In New Jersey criminal cases, the probable cause requirement refers to the amount of suspicion that is required for police to conduct certain activities, like arresting someone or performing a search. Police must have a reasonable basis or grounds (“probable cause”) to effect an arrest or search an individual’s property, such as a home, place of business, or vehicle.
Often, when a person is arrested and charged with a crime such as drug possession, intent to distribute a controlled dangerous substance (CDS), unlawful possession of a weapon, or possession of CDS in a motor vehicle, they are left to wonder: was the search valid? Were my constitutional rights violated in some way? In these situations, probable cause becomes a critical element of the case and potentially, to the admissibility of the State’s evidence. Continue reading for a thorough explanation of probable cause and why it matters for your criminal charges in New Jersey. You can also contact our experienced New Jersey criminal defense attorneys at (201) 793-8018 for a free consultation about your specific case.
What Is Probable Cause?
The probable cause requirement stems from the Fourth Amendment’s declaration that “no warrants shall issue, but upon probable cause,” as well as the prohibition against “unreasonable searches and seizures” included in the Bill of Rights. While there is no precise calculation to determine what is “enough probable cause,” courts generally define probable cause as the requirement that there be a reasonable basis to believe a crime was committed and, in the case of a search, that evidence will be found.
In a criminal case, probable cause is more than a “reasonable suspicion” – the standard to temporarily detain someone – and less than “beyond a reasonable doubt” – the standard to convict someone. In practice, police in New Jersey need to have probable cause to make an arrest, as well as to search or seize property. A judge must also find probable cause to issue a warrant for those purposes.
Probable Cause for Arrests
In New Jersey, all arrests must be made with probable cause, even when the police have a warrant to make the arrest. When looking at an arrest to determine if there was probable cause, courts use a “totality of the circumstances” test, which takes into account what the police knew or believed at the time about the circumstances.
To distinguish, the “detention” of a person – which is less than an arrest (like a car or pedestrian stop) – does not require probable cause, merely “reasonable suspicion” that a crime was occurring or that a search would reveal evidence of a crime.
In practical terms, if an arrest is made without probable cause, then the arrest violates that person’s constitutional rights. Most importantly, any evidence that arises during that unreasonable arrest will be suppressed in the case against that person. For instance, if someone makes a confession during an unlawful arrest, then an experienced criminal defense lawyer can argue to suppress that confession. If evidence is “suppressed,” the prosecution cannot present that evidence in court when attempting to prove their case against you.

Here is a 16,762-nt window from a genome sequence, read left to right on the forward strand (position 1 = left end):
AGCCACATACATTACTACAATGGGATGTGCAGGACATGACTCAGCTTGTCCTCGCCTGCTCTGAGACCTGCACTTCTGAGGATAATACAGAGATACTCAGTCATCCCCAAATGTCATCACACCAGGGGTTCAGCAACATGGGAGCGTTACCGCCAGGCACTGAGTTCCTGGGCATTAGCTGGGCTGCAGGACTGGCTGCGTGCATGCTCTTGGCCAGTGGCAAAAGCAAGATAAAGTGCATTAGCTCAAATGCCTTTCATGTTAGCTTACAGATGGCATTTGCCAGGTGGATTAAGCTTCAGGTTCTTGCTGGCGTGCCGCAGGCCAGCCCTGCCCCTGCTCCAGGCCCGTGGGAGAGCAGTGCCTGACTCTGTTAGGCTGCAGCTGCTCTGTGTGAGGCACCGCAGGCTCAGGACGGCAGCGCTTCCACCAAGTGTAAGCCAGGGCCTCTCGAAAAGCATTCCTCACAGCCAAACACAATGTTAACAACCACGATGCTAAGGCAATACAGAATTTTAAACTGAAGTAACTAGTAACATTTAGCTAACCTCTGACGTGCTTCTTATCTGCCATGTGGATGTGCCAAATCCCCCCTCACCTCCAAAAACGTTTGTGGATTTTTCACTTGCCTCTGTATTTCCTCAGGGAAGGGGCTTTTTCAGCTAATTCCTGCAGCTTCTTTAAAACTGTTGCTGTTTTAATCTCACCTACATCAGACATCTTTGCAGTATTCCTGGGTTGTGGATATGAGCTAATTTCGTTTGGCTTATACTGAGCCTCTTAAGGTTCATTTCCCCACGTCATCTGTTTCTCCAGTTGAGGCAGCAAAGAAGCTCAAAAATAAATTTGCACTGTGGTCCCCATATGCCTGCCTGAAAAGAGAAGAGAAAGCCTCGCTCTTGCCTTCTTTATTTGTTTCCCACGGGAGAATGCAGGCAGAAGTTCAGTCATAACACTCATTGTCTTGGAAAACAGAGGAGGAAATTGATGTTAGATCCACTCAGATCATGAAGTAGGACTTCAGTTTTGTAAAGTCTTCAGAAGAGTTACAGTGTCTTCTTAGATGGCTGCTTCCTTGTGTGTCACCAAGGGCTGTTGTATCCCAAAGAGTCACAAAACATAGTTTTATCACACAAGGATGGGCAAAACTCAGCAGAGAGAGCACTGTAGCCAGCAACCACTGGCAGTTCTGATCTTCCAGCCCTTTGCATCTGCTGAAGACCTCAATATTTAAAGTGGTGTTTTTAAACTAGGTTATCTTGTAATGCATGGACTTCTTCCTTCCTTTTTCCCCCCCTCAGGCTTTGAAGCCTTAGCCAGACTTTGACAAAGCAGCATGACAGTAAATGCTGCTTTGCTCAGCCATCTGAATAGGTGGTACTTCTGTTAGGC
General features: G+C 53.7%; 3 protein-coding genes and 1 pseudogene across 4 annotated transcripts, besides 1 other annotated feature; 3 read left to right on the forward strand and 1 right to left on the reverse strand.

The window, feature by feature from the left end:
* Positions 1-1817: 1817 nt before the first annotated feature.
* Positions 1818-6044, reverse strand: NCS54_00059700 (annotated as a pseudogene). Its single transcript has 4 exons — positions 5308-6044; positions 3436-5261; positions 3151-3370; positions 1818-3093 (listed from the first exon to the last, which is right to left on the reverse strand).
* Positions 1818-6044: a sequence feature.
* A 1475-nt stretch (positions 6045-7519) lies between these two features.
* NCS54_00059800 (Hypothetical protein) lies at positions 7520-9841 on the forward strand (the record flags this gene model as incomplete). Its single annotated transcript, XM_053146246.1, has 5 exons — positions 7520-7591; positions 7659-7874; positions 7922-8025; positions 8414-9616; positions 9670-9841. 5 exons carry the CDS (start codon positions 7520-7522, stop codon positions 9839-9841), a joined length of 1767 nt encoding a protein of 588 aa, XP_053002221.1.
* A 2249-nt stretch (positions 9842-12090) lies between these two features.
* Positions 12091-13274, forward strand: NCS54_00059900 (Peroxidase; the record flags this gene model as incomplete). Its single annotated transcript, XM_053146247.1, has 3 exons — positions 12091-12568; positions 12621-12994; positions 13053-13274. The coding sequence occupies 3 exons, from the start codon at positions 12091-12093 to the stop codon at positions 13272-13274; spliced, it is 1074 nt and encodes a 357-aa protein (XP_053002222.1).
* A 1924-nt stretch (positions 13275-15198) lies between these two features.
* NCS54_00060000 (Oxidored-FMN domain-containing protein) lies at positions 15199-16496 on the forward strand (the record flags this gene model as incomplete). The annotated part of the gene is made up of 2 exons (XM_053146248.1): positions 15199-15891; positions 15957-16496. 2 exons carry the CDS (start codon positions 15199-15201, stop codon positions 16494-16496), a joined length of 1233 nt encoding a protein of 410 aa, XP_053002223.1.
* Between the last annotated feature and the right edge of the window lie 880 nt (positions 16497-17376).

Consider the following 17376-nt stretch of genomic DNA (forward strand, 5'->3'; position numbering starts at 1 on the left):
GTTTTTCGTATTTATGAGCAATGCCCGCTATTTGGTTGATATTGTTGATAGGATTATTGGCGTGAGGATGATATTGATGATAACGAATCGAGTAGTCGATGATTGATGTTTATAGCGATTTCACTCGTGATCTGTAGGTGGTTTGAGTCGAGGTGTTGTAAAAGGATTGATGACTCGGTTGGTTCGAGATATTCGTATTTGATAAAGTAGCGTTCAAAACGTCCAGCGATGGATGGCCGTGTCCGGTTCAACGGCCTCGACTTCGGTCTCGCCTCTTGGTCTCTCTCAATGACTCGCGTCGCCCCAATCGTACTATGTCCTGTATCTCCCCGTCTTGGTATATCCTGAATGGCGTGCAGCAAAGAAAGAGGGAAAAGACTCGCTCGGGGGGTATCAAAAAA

Did Police Have Probable Cause to Search?
Probable cause to perform a search is present when there is a “fair probability” the search will lead to the discovery of evidence that a crime occurred. In other words, a “reasonable person” has to believe that a crime happened or that evidence will be there. When there is a warrant for the search, it must specify the place being searched and the items being searched for.
When a warrantless search happens, the State can establish probable cause in court after the search took place. For example, a person consented to a search and therefore, the police did not need a warrant. In many cases, an officer pulls someone over for a motor vehicle stop and subsequently requests consent to search their vehicle. The person may not be aware of their rights and thus, consent to the search. This situation is very common in New Jersey and often gives rise to charges for possession of marijuana, cocaine, heroin, and drug paraphernalia.
Under usual circumstances, police need to have a judge sign off on a search before they do it, in the form of a “warrant,” which defines the parameters of the search or seizure of a person or place. For a search with a warrant, there is usually an affidavit or testimony that goes along with the warrant, which speaks to the probable cause behind the warrant. However, under the “exigent circumstances” doctrine, sometimes probable cause is enough, and police can conduct a warrantless search or seizure. Exigent circumstances are basically emergency situations, where there is imminent danger or escape.
Discuss Probable Cause for Your Hudson County Criminal Charges With an Experienced Defense Attorney
If you have been arrested, or your property was searched or seized in Hudson County, New Jersey, it is important to find out if the police’s actions violated your rights. The experienced criminal defense lawyers at William Proetta Criminal Law will thoroughly investigate your case to uncover any violations of your Fourth Amendment rights. We use our extensive knowledge of probable cause and other components of New Jersey criminal law to develop the most effective defenses for our clients. Find out more about how we can assist you by calling (201) 793-8018 today. One of our Hudson County criminal defense attorneys will be happy to provide you with a free consultation.